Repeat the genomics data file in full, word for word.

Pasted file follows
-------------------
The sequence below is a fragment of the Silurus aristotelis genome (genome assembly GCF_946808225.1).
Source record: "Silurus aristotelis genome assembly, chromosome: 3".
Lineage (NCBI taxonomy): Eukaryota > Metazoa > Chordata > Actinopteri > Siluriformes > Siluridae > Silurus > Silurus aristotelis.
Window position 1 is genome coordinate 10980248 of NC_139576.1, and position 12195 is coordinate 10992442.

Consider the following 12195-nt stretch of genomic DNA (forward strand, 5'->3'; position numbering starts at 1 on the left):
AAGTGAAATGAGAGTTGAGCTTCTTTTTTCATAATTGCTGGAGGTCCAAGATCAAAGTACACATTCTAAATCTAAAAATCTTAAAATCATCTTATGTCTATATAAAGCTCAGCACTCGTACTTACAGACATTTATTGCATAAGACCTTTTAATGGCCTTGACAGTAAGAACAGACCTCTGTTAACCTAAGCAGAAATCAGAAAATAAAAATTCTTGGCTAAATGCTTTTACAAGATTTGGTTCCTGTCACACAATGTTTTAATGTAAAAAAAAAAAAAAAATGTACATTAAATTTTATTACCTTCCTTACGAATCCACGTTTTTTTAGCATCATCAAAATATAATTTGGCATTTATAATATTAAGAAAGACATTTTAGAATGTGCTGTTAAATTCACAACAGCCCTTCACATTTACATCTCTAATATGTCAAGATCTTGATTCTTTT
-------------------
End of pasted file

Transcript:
The sequence below is a fragment of the Silurus aristotelis genome (genome assembly GCF_946808225.1).
Source record: "Silurus aristotelis genome assembly, chromosome: 3".
Lineage (NCBI taxonomy): Eukaryota > Metazoa > Chordata > Actinopteri > Siluriformes > Siluridae > Silurus > Silurus aristotelis.
Window position 1 is genome coordinate 10980248 of NC_139576.1, and position 12195 is coordinate 10992442.

Consider the following 12195-nt stretch of genomic DNA (forward strand, 5'->3'; position numbering starts at 1 on the left):
AAGTGAAATGAGAGTTGAGCTTCTTTTTTCATAATTGCTGGAGGTCCAAGATCAAAGTACACATTCTAAATCTAAAAATCTTAAAATCATCTTATGTCTATATAAAGCTCAGCACTCGTACTTACAGACATTTATTGCATAAGACCTTTTAATGGCCTTGACAGTAAGAACAGACCTCTGTTAACCTAAGCAGAAATCAGAAAATAAAAATTCTTGGCTAAATGCTTTTACAAGATTTGGTTCCTGTCACACAATGTTTTAATGTAAAAAAAAAAAAAAAATGTACATTAAATTTTATTACCTTCCTTACGAATCCACGTTTTTTTAGCATCATCAAAATATAATTTGGCATTTATAATATTAAGAAAGACATTTTAGAATGTGCTGTTAAATTCACAACAGCCCTTCACATTTACATCTCTAATATGTCAAGATCTTGATTCTTTT